NBI and laparoscopic identification of superficial endometriosis

May 23, 2019
Bob Kronemyer
Bob Kronemyer

Freelance writer for Contemporary OB/GYN

Results from a recent study illustrate the ability of narrow band imaging to identify hard-to-detect endometriosis areas.

Use of narrowband imaging (NBI) during laparoscopy to investigate pelvic pain is advantageous in detecting additional areas of endometriosis not identified by standard white light, according to a prospective cohort trial.

The study, which was conducted at a tertiary laparoscopic subspecialty unit in Melbourne, Australia, found that the additional predictive value of NBI was 0% (if the preceding white-light survey was negative) and 86% (if the previous white-light survey was positive).

The trial, which appears in The Journal of Minimally Invasive Gynecology, analyzed 53 premenopausal women (average age 30 years with an average body mass index of 24.4 kg/m2) who underwent operative laparoscopy for investigation of pelvic pain between September 2014 and October 2015.

Overall, 45% of patients were on some type of hormonal treatment. In addition, 36% had previously undergone laparoscopy, of whom 50% had been diagnosed with endometriosis.

As for patient pain, 77% reported cyclical pain, 53% noncyclical pain and 36% dyspareunia.

Furthermore, 36% of patients complained of abnormal uterine bleeding and 25% of either associated bowel or urinary symptoms.

White-light laparoscopy identified 32 of the 53 patients as having lesions suspicious for endometriosis, 75% of whom tested positive for endometriosis, based on histopathological evaluation. 

A total of 89 white-light-guided biopsies were performed, of which 77% of white-light lesions were positive for endometriosis.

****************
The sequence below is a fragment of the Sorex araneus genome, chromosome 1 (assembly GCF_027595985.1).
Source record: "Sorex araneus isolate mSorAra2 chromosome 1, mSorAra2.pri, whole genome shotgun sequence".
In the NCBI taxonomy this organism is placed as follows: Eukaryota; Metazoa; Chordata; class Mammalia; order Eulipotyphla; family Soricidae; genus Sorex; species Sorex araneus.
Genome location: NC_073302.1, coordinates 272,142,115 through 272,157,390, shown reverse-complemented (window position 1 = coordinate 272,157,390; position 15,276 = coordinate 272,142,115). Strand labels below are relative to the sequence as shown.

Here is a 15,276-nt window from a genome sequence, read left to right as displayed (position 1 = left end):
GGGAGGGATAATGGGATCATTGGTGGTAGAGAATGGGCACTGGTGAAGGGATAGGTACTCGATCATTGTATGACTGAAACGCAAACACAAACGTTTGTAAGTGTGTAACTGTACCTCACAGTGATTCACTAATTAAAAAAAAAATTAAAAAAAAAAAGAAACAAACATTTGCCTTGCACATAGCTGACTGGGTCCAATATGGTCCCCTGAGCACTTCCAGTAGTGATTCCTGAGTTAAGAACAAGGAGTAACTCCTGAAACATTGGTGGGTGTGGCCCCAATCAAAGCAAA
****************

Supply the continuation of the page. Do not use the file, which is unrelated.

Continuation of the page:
In all, 21% of the cohort had a single additional area of suspicion detected with NBI, of whom 55% were positive for endometriosis.

Of the 21 patients who had a negative laparoscopy with white light, only three had a single suspicious lesion identified by NBI. Moreover, all three tested negative for endometriosis on histopathology, thus providing an additional positive predictive value (PPV) of 0% for NBI after white-light survey. 

Of the 32 patients who had suspicious lesions identified with white light, 22% had a single additional area of suspicion detected with NBI. Six of these seven suspicious lesions tested positive for endometriosis, rendering an additional PPV of 86%, if endometriosis is suspected on white-light survey.

There were no complications from surgery for any study patient. 

Histolology on the eight patients with white-light biopsies who were negative for endometriosis revealed three specimens as connective tissue, two as fibroadipose tissue, and one each of an epithelial cyst, normal peritoneum, and fibromuscular tissue with calcification.

Likewise, only two of these eight patients had a previous surgery for investigation of endometriosis.

Of the five patients with NBI biopsies who were negative for endometriosis, histology concluded that two patients had fibroadipose tissue, whereas there was one case each of fibrous peritoneal tissue, fibromuscular tissue with an old hemorrhage, and mesothelial-lined fibromuscular tissue.

Two of these five patients also had a prior surgery for investigation of endometriosis.

Employing NBI after endometriosis has been suspected by white-light survey “would provide patients the best chance of maximal resection of endometriosis and its subsequent benefit while minimizing unnecessary dissection and surgical risk,” the authors wrote.

But the investigators noted that the potential benefits of NBI needs to justify the capital and services costs.

On the other hand, compared to many other imaging modalities for enhancing detection of endometriosis at laparoscopy, NBI does not require medication, therefore avoiding possible side effects and cost of medication.

 

NBI can also be used through 5-mm ports and with straight-stick laparoscopy, thus bypassing robotic technology or larger ports and incisions.